What Our Big Dreams Are Missing

It was the craziest thing I'd ever done. Stomach full of cheap booze, my conscientious best friend carrying a towel close behind. I streaked through my college campus in nothing but cowboy boots the night Mayans predicted the world was going to end.

I started strong, but ended up spending most of my trek running from campus police with a snow scraped bum, picking ice salt out of places I never could have imagined, my body jiggling in ways I never thought it could.

The truth is, that most things aren't as amazing as we think they're going to be. Even with a little liquid courage on our side, weddings have hiccups, dream clients have bad days, campus police are in surprisingly good shape. 

Lately, I've been thinking about the concept of "dreaming big." Frankly, I applaud the cheerleaders and go-getters of the world. We need them. Half the time, I wake up wanting to be one of them.  But I often find  their spirited advice remiss in one key area: the day after. 

Most "big dreams" aren't the last dreams we'll ever have. We accomplish them, bask in their brief glory. Then, like everyone else,  we're tasked with waking up the next day and placing one foot in front of the other. As I've found on more than one occasion, life isn't permanently fixed. New problems arise and other "big dreams" emerge.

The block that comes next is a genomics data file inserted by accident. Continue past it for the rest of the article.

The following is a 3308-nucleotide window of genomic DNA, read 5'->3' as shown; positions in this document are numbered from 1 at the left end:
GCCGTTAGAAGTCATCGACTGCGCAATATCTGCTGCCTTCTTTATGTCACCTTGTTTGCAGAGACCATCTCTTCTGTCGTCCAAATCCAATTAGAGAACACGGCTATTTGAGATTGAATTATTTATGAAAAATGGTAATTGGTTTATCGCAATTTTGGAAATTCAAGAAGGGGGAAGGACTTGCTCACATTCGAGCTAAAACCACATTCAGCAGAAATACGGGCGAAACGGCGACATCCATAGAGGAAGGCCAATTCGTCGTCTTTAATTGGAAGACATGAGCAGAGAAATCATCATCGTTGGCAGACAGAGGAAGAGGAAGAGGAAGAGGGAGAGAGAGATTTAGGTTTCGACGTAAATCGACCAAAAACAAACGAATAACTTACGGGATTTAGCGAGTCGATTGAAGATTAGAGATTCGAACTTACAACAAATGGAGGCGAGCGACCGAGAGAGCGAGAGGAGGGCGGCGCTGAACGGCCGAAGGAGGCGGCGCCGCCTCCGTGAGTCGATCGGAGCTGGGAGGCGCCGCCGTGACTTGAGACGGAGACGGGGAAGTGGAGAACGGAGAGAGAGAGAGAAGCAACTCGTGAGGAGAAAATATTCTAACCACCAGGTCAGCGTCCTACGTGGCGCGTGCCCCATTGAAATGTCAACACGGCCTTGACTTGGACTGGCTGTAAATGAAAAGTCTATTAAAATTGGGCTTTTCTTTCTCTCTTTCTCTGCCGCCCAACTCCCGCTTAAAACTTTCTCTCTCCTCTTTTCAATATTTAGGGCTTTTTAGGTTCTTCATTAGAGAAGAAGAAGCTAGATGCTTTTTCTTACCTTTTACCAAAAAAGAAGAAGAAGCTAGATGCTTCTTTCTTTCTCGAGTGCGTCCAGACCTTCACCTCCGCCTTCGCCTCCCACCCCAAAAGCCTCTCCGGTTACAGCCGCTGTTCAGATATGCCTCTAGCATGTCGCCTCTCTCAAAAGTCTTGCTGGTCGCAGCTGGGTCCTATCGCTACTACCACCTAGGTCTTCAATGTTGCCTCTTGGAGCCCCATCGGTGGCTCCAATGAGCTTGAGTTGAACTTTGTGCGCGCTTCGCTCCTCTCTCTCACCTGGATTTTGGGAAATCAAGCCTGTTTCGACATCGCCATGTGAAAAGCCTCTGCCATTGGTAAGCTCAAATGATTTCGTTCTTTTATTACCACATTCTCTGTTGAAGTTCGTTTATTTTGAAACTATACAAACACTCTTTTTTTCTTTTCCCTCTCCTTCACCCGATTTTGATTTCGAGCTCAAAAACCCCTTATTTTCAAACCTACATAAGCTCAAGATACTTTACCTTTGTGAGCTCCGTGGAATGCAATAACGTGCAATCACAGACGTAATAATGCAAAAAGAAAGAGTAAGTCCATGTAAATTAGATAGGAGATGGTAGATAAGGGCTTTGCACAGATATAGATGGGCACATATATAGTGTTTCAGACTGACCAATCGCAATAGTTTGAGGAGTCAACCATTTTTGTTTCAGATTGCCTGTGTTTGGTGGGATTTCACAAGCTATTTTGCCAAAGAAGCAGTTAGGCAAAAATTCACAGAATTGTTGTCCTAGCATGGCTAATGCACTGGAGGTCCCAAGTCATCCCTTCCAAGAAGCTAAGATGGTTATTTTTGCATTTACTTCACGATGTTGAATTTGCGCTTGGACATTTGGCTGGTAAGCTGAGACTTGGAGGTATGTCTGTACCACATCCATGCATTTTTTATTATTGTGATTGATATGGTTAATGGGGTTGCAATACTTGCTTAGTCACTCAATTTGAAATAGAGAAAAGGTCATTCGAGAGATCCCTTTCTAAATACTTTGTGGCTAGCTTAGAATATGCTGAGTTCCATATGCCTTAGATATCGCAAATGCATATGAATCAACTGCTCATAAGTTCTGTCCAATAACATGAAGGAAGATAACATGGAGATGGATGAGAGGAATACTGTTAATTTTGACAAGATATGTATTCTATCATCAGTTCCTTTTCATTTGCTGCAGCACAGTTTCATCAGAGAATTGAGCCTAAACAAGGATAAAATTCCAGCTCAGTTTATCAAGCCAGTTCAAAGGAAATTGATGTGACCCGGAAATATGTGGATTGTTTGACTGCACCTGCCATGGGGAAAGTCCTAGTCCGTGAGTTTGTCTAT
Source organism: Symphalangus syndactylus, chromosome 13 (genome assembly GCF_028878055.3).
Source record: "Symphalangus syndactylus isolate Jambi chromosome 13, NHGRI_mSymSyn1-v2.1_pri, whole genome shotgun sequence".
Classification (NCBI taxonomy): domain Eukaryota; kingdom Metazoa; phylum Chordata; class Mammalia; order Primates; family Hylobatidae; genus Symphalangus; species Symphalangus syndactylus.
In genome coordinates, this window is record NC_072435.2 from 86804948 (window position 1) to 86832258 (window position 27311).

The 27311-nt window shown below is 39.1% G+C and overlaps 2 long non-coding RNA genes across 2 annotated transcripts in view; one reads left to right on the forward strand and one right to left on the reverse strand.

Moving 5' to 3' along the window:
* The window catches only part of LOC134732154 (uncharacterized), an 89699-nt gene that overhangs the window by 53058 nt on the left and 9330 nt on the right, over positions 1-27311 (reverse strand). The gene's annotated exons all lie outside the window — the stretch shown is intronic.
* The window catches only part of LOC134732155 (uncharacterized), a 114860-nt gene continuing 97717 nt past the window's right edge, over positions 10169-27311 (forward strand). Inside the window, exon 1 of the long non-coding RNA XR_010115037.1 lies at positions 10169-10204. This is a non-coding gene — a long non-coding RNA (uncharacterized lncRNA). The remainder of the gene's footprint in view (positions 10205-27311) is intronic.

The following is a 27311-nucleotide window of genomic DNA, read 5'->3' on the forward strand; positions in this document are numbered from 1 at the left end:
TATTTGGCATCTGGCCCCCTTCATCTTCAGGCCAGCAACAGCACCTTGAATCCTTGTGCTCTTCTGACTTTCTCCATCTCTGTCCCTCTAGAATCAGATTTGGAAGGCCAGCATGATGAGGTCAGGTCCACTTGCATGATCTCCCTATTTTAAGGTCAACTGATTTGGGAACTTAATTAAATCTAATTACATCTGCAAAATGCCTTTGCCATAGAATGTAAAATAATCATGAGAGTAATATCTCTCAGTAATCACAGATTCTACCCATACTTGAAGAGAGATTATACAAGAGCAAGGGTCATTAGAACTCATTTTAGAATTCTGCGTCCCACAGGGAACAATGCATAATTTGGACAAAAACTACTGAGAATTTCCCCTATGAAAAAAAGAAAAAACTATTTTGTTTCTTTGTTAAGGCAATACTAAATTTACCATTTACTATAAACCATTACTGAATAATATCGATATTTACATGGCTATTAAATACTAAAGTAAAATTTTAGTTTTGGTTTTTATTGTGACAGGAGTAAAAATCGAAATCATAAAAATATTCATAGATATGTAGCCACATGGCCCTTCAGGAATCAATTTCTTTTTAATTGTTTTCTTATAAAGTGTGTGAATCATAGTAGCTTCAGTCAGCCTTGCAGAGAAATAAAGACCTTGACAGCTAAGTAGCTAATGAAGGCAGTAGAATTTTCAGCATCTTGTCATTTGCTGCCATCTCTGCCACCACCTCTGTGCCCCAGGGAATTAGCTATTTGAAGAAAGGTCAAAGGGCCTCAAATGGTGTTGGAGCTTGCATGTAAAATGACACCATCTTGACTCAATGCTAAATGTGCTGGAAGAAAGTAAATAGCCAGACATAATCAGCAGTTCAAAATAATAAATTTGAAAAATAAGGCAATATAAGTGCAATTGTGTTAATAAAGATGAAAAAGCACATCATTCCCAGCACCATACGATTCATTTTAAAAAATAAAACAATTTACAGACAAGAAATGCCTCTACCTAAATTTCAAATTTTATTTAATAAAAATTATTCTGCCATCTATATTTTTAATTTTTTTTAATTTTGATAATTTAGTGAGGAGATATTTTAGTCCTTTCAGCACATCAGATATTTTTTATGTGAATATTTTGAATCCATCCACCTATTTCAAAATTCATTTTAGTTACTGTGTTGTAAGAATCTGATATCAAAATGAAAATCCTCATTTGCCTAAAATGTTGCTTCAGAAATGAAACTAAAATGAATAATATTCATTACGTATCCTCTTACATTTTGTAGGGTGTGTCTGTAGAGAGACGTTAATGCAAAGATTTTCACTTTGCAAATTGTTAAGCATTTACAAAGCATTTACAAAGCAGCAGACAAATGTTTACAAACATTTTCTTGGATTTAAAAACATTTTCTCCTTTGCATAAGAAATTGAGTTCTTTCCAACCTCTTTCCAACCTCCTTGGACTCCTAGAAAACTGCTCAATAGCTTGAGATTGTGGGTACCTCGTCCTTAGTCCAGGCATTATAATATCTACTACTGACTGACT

Admittedly, I've  been drained by this reality. Wondering why everything I've ever wanted isn't fulfilling me as infinitely as I'd hoped. But I'm beginning to think there might be another way to look at this; one that doesn't involve regretful closet purges and hour long "where is my life going?" vent sessions on Sunday mornings. 

What if our "big dreams" are just the next piece of information? The next point on our journey in uncovering who we are and why we're here? 

Necessary but not final.

Perhaps if we stop idolizing these larger-than-life goals as endpoints, and start cherishing them as meaningful check points, we'll find both the fulfillment and endurance we need to keep moving. To keep dreaming.

So sweet friend of mine, tell me: where to next?

Amina TaylorComment